The School District of Philadelphia announced Wednesday it has filled 99 percent of its teaching positions, a notable accomplishment given the district’s endemic vacancy woes.
The announcement follows a sustained and public push to fill every teaching position by Friday. The district will fall short of that goal, but only barely. By the end of this week, just 45 vacancies will remain, according to district superintendent William Hite. Before hiring began, 1,940 positions were open.
The district has approximately 8,100 total teaching slots — down about 300 from last year.
“We made a commitment to fully staff all schools by the start of the school year, and we plan to meet that goal,” said Hite.
In 2015, 118 positions were open when the school year began, and the shortage continued throughout the school year. When school let out just a week ago, the district had 132 unfilled teaching slots, said district spokesman Fernando Gallard.
Long-term teacher vacancies have plagued the district for years. On Wednesday, Hite cited a 2008 Philadelphia Inquirer article stating the district had 166 teacher vacancies as the 2008-09 school year began. Over the past year, the school district ran a rolling teacher deficit and drew heavy fire from public officials.
Leader’s vision and charge
District leaders, meanwhile, pledged to fix the problem. This spring they launched an aggressive recruitment campaign that included flashy videos and scads of hiring fairs. They also pushed principals hard to fill all vacancies by the end of the school year and opened the hiring period earlier than in past years.
“Beginning of May we were off and running,” said Roxborough High School principal Dana Jenkins.
Her school had 12 vacancies, all of them now filled. The school’s hiring team interviewed 57 candidates, said Jenkins, working nights and weekends to sift through all the resumes.
“That was the vision and the charge from our leader, and so that became the vision and the charge from this leader,” Jenkins said.
She admitted her preoccupation with hiring interfered with her ability to complete other tasks, but said she’s now relieved to have the entire process behind her.
“It is very stressful to start the year out with vacancies in your building,” said Jenkins. “It really disrupts kids.”
Though Roxborough had just a few vacancies last school year, Jenkins said, it took until November to fill out her teacher roster.
District officials hope that sort of thing won’t happen again.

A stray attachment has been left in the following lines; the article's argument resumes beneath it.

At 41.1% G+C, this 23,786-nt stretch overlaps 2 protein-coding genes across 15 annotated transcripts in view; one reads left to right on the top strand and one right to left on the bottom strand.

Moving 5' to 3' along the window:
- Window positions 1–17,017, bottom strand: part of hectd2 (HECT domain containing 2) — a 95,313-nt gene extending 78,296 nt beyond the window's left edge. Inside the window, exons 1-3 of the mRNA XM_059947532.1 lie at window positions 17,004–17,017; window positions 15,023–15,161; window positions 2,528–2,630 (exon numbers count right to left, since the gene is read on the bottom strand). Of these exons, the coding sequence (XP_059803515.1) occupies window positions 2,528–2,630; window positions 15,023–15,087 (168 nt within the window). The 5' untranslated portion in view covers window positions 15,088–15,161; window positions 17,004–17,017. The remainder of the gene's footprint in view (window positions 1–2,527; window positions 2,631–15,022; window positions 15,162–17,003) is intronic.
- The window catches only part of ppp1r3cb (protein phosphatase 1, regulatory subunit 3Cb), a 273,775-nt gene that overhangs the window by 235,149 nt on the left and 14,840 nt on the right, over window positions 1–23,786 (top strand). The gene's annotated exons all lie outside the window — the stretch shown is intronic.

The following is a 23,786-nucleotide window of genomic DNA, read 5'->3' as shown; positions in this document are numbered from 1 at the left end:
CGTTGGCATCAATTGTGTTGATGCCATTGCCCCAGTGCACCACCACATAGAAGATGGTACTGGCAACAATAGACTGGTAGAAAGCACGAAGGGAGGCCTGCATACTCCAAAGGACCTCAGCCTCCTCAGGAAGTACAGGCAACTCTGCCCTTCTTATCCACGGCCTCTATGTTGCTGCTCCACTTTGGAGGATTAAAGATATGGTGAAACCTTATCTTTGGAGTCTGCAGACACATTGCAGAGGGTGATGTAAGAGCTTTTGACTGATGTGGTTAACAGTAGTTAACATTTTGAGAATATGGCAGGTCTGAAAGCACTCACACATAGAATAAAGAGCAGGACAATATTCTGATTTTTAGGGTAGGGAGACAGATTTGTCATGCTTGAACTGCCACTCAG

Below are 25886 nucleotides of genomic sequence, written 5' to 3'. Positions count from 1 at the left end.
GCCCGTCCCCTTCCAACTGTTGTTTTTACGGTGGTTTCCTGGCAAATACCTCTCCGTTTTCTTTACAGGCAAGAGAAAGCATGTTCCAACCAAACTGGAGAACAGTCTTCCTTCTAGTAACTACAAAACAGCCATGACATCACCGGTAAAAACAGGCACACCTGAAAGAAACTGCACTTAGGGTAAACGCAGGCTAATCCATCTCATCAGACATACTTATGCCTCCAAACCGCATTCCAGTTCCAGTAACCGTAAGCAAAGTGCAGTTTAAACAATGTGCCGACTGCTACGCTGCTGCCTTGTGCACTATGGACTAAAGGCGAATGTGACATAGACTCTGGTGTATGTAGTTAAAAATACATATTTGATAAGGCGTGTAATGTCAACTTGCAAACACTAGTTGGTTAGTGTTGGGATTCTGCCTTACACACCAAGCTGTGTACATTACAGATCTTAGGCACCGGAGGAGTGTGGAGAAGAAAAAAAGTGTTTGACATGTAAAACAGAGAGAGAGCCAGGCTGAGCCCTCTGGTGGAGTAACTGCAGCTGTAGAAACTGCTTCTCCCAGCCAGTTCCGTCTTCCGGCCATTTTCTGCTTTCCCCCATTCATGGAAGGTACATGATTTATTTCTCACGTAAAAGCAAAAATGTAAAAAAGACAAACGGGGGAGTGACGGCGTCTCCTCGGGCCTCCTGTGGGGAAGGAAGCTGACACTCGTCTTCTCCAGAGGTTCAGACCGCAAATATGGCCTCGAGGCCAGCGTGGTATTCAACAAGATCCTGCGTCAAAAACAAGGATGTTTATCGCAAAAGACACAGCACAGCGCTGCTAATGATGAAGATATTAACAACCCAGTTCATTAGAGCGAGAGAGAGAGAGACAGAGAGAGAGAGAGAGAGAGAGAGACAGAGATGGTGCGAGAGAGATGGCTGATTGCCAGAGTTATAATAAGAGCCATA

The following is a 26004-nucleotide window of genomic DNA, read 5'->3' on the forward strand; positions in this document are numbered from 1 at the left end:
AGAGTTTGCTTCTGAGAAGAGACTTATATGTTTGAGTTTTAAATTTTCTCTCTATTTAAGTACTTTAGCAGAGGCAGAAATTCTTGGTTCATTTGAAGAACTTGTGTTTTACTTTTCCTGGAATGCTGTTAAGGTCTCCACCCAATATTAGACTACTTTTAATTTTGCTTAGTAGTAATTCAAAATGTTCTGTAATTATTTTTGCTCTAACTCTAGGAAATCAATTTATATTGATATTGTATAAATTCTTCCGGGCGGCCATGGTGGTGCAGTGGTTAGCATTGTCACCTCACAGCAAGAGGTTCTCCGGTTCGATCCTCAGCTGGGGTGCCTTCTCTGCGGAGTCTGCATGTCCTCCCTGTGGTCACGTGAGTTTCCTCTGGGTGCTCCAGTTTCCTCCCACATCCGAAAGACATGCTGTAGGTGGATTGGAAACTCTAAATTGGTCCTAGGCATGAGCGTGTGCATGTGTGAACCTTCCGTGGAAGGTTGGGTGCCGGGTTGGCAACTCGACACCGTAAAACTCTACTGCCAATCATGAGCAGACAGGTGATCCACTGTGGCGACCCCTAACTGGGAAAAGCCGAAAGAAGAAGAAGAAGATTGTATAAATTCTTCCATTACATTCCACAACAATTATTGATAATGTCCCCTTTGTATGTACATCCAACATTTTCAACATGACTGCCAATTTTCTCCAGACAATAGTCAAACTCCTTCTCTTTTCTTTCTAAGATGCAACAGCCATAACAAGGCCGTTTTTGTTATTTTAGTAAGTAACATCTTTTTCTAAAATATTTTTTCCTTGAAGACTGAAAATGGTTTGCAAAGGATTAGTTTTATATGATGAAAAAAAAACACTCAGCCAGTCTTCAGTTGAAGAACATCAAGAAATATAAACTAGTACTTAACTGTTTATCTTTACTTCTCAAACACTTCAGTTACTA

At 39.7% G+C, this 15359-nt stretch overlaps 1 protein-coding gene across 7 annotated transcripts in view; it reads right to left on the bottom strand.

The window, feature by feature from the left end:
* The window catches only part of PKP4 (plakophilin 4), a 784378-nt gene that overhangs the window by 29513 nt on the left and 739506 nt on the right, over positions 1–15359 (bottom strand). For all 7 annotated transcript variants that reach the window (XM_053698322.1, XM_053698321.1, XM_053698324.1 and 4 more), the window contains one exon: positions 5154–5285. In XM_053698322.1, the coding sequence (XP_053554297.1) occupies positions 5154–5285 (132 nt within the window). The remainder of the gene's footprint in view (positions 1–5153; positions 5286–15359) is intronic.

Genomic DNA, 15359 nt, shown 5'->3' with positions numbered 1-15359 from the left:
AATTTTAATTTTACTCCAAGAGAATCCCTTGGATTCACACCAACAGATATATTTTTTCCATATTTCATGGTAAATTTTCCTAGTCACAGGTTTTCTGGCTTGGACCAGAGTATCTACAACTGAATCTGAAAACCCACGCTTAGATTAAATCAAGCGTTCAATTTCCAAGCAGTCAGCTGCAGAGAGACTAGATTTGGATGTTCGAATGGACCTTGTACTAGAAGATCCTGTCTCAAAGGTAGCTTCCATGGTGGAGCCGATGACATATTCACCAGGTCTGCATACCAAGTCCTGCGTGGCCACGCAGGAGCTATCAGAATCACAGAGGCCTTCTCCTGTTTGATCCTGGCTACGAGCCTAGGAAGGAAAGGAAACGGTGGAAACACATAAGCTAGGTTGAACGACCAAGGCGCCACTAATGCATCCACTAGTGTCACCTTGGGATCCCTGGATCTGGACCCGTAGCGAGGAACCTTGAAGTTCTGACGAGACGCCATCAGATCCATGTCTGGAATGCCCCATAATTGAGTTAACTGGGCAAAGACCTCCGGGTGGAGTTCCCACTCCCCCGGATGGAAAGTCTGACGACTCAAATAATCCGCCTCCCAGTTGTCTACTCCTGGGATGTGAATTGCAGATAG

“This year parents will experience something different because all of their children will be in classrooms that are staffed by certified teachers,” said Hite. “We’ve very excited about that, and we think they will be as well.”
The district received nearly 1,700 applications and hired 531 new teachers, according to a Wednesday press release. More than 600 external candidates are still eligible to be hired, and the district has pledged to do “supplemental hiring” over the summer to make sure it can replace teachers who take other jobs or leave unexpectedly.
“We wanted to make sure we also had individuals who were supplemental hires that we can then quickly slot into those slots when those positions become available,” Hite said.
Other job openings
Even if it can replace all teaching positions that open over the summer, the school district may still have other jobs to fill.
Last fiscal year, the district recouped nearly $49 million in “salary savings/insurance recoveries” related to teaching positions, according to its consolidated budget. Savings related to nursing, counseling, custodial, and maintenance positions added another $16.8 million to district coffers, suggesting severe staff shortages in those areas, as well.
“In combination, that’s over $65 million that was expected to be spent on effective staffing and effectively wasn’t spent or used,” said Councilwoman Helen Gym in a council session last month. “And this means that there is [an] across-the-board problem around filling vacancies. It’s not just teacher vacancies that we are talking about.”
The district has filled all its counseling positions for next year, according to Gallard. There are still 35 nursing positions open, but the district said it expects to fill those before the school year begins. The district could not immediately provide an update on custodial or building engineer vacancies.
The district’s teacher hiring push comes amid continued labor turmoil. Philadelphia teachers have been without a contract for nearly three years. Hite said Wednesday both district officials and representatives from the Philadelphia Federation of Teachers are “back at the table” and that he’s “optimistic” the sides can strike a deal.
The district recently reached new labor accords with its blue-collar and cafeteria workers. Meanwhile, the union representing Philadelphia administrators voted down a tentative agreement with the district.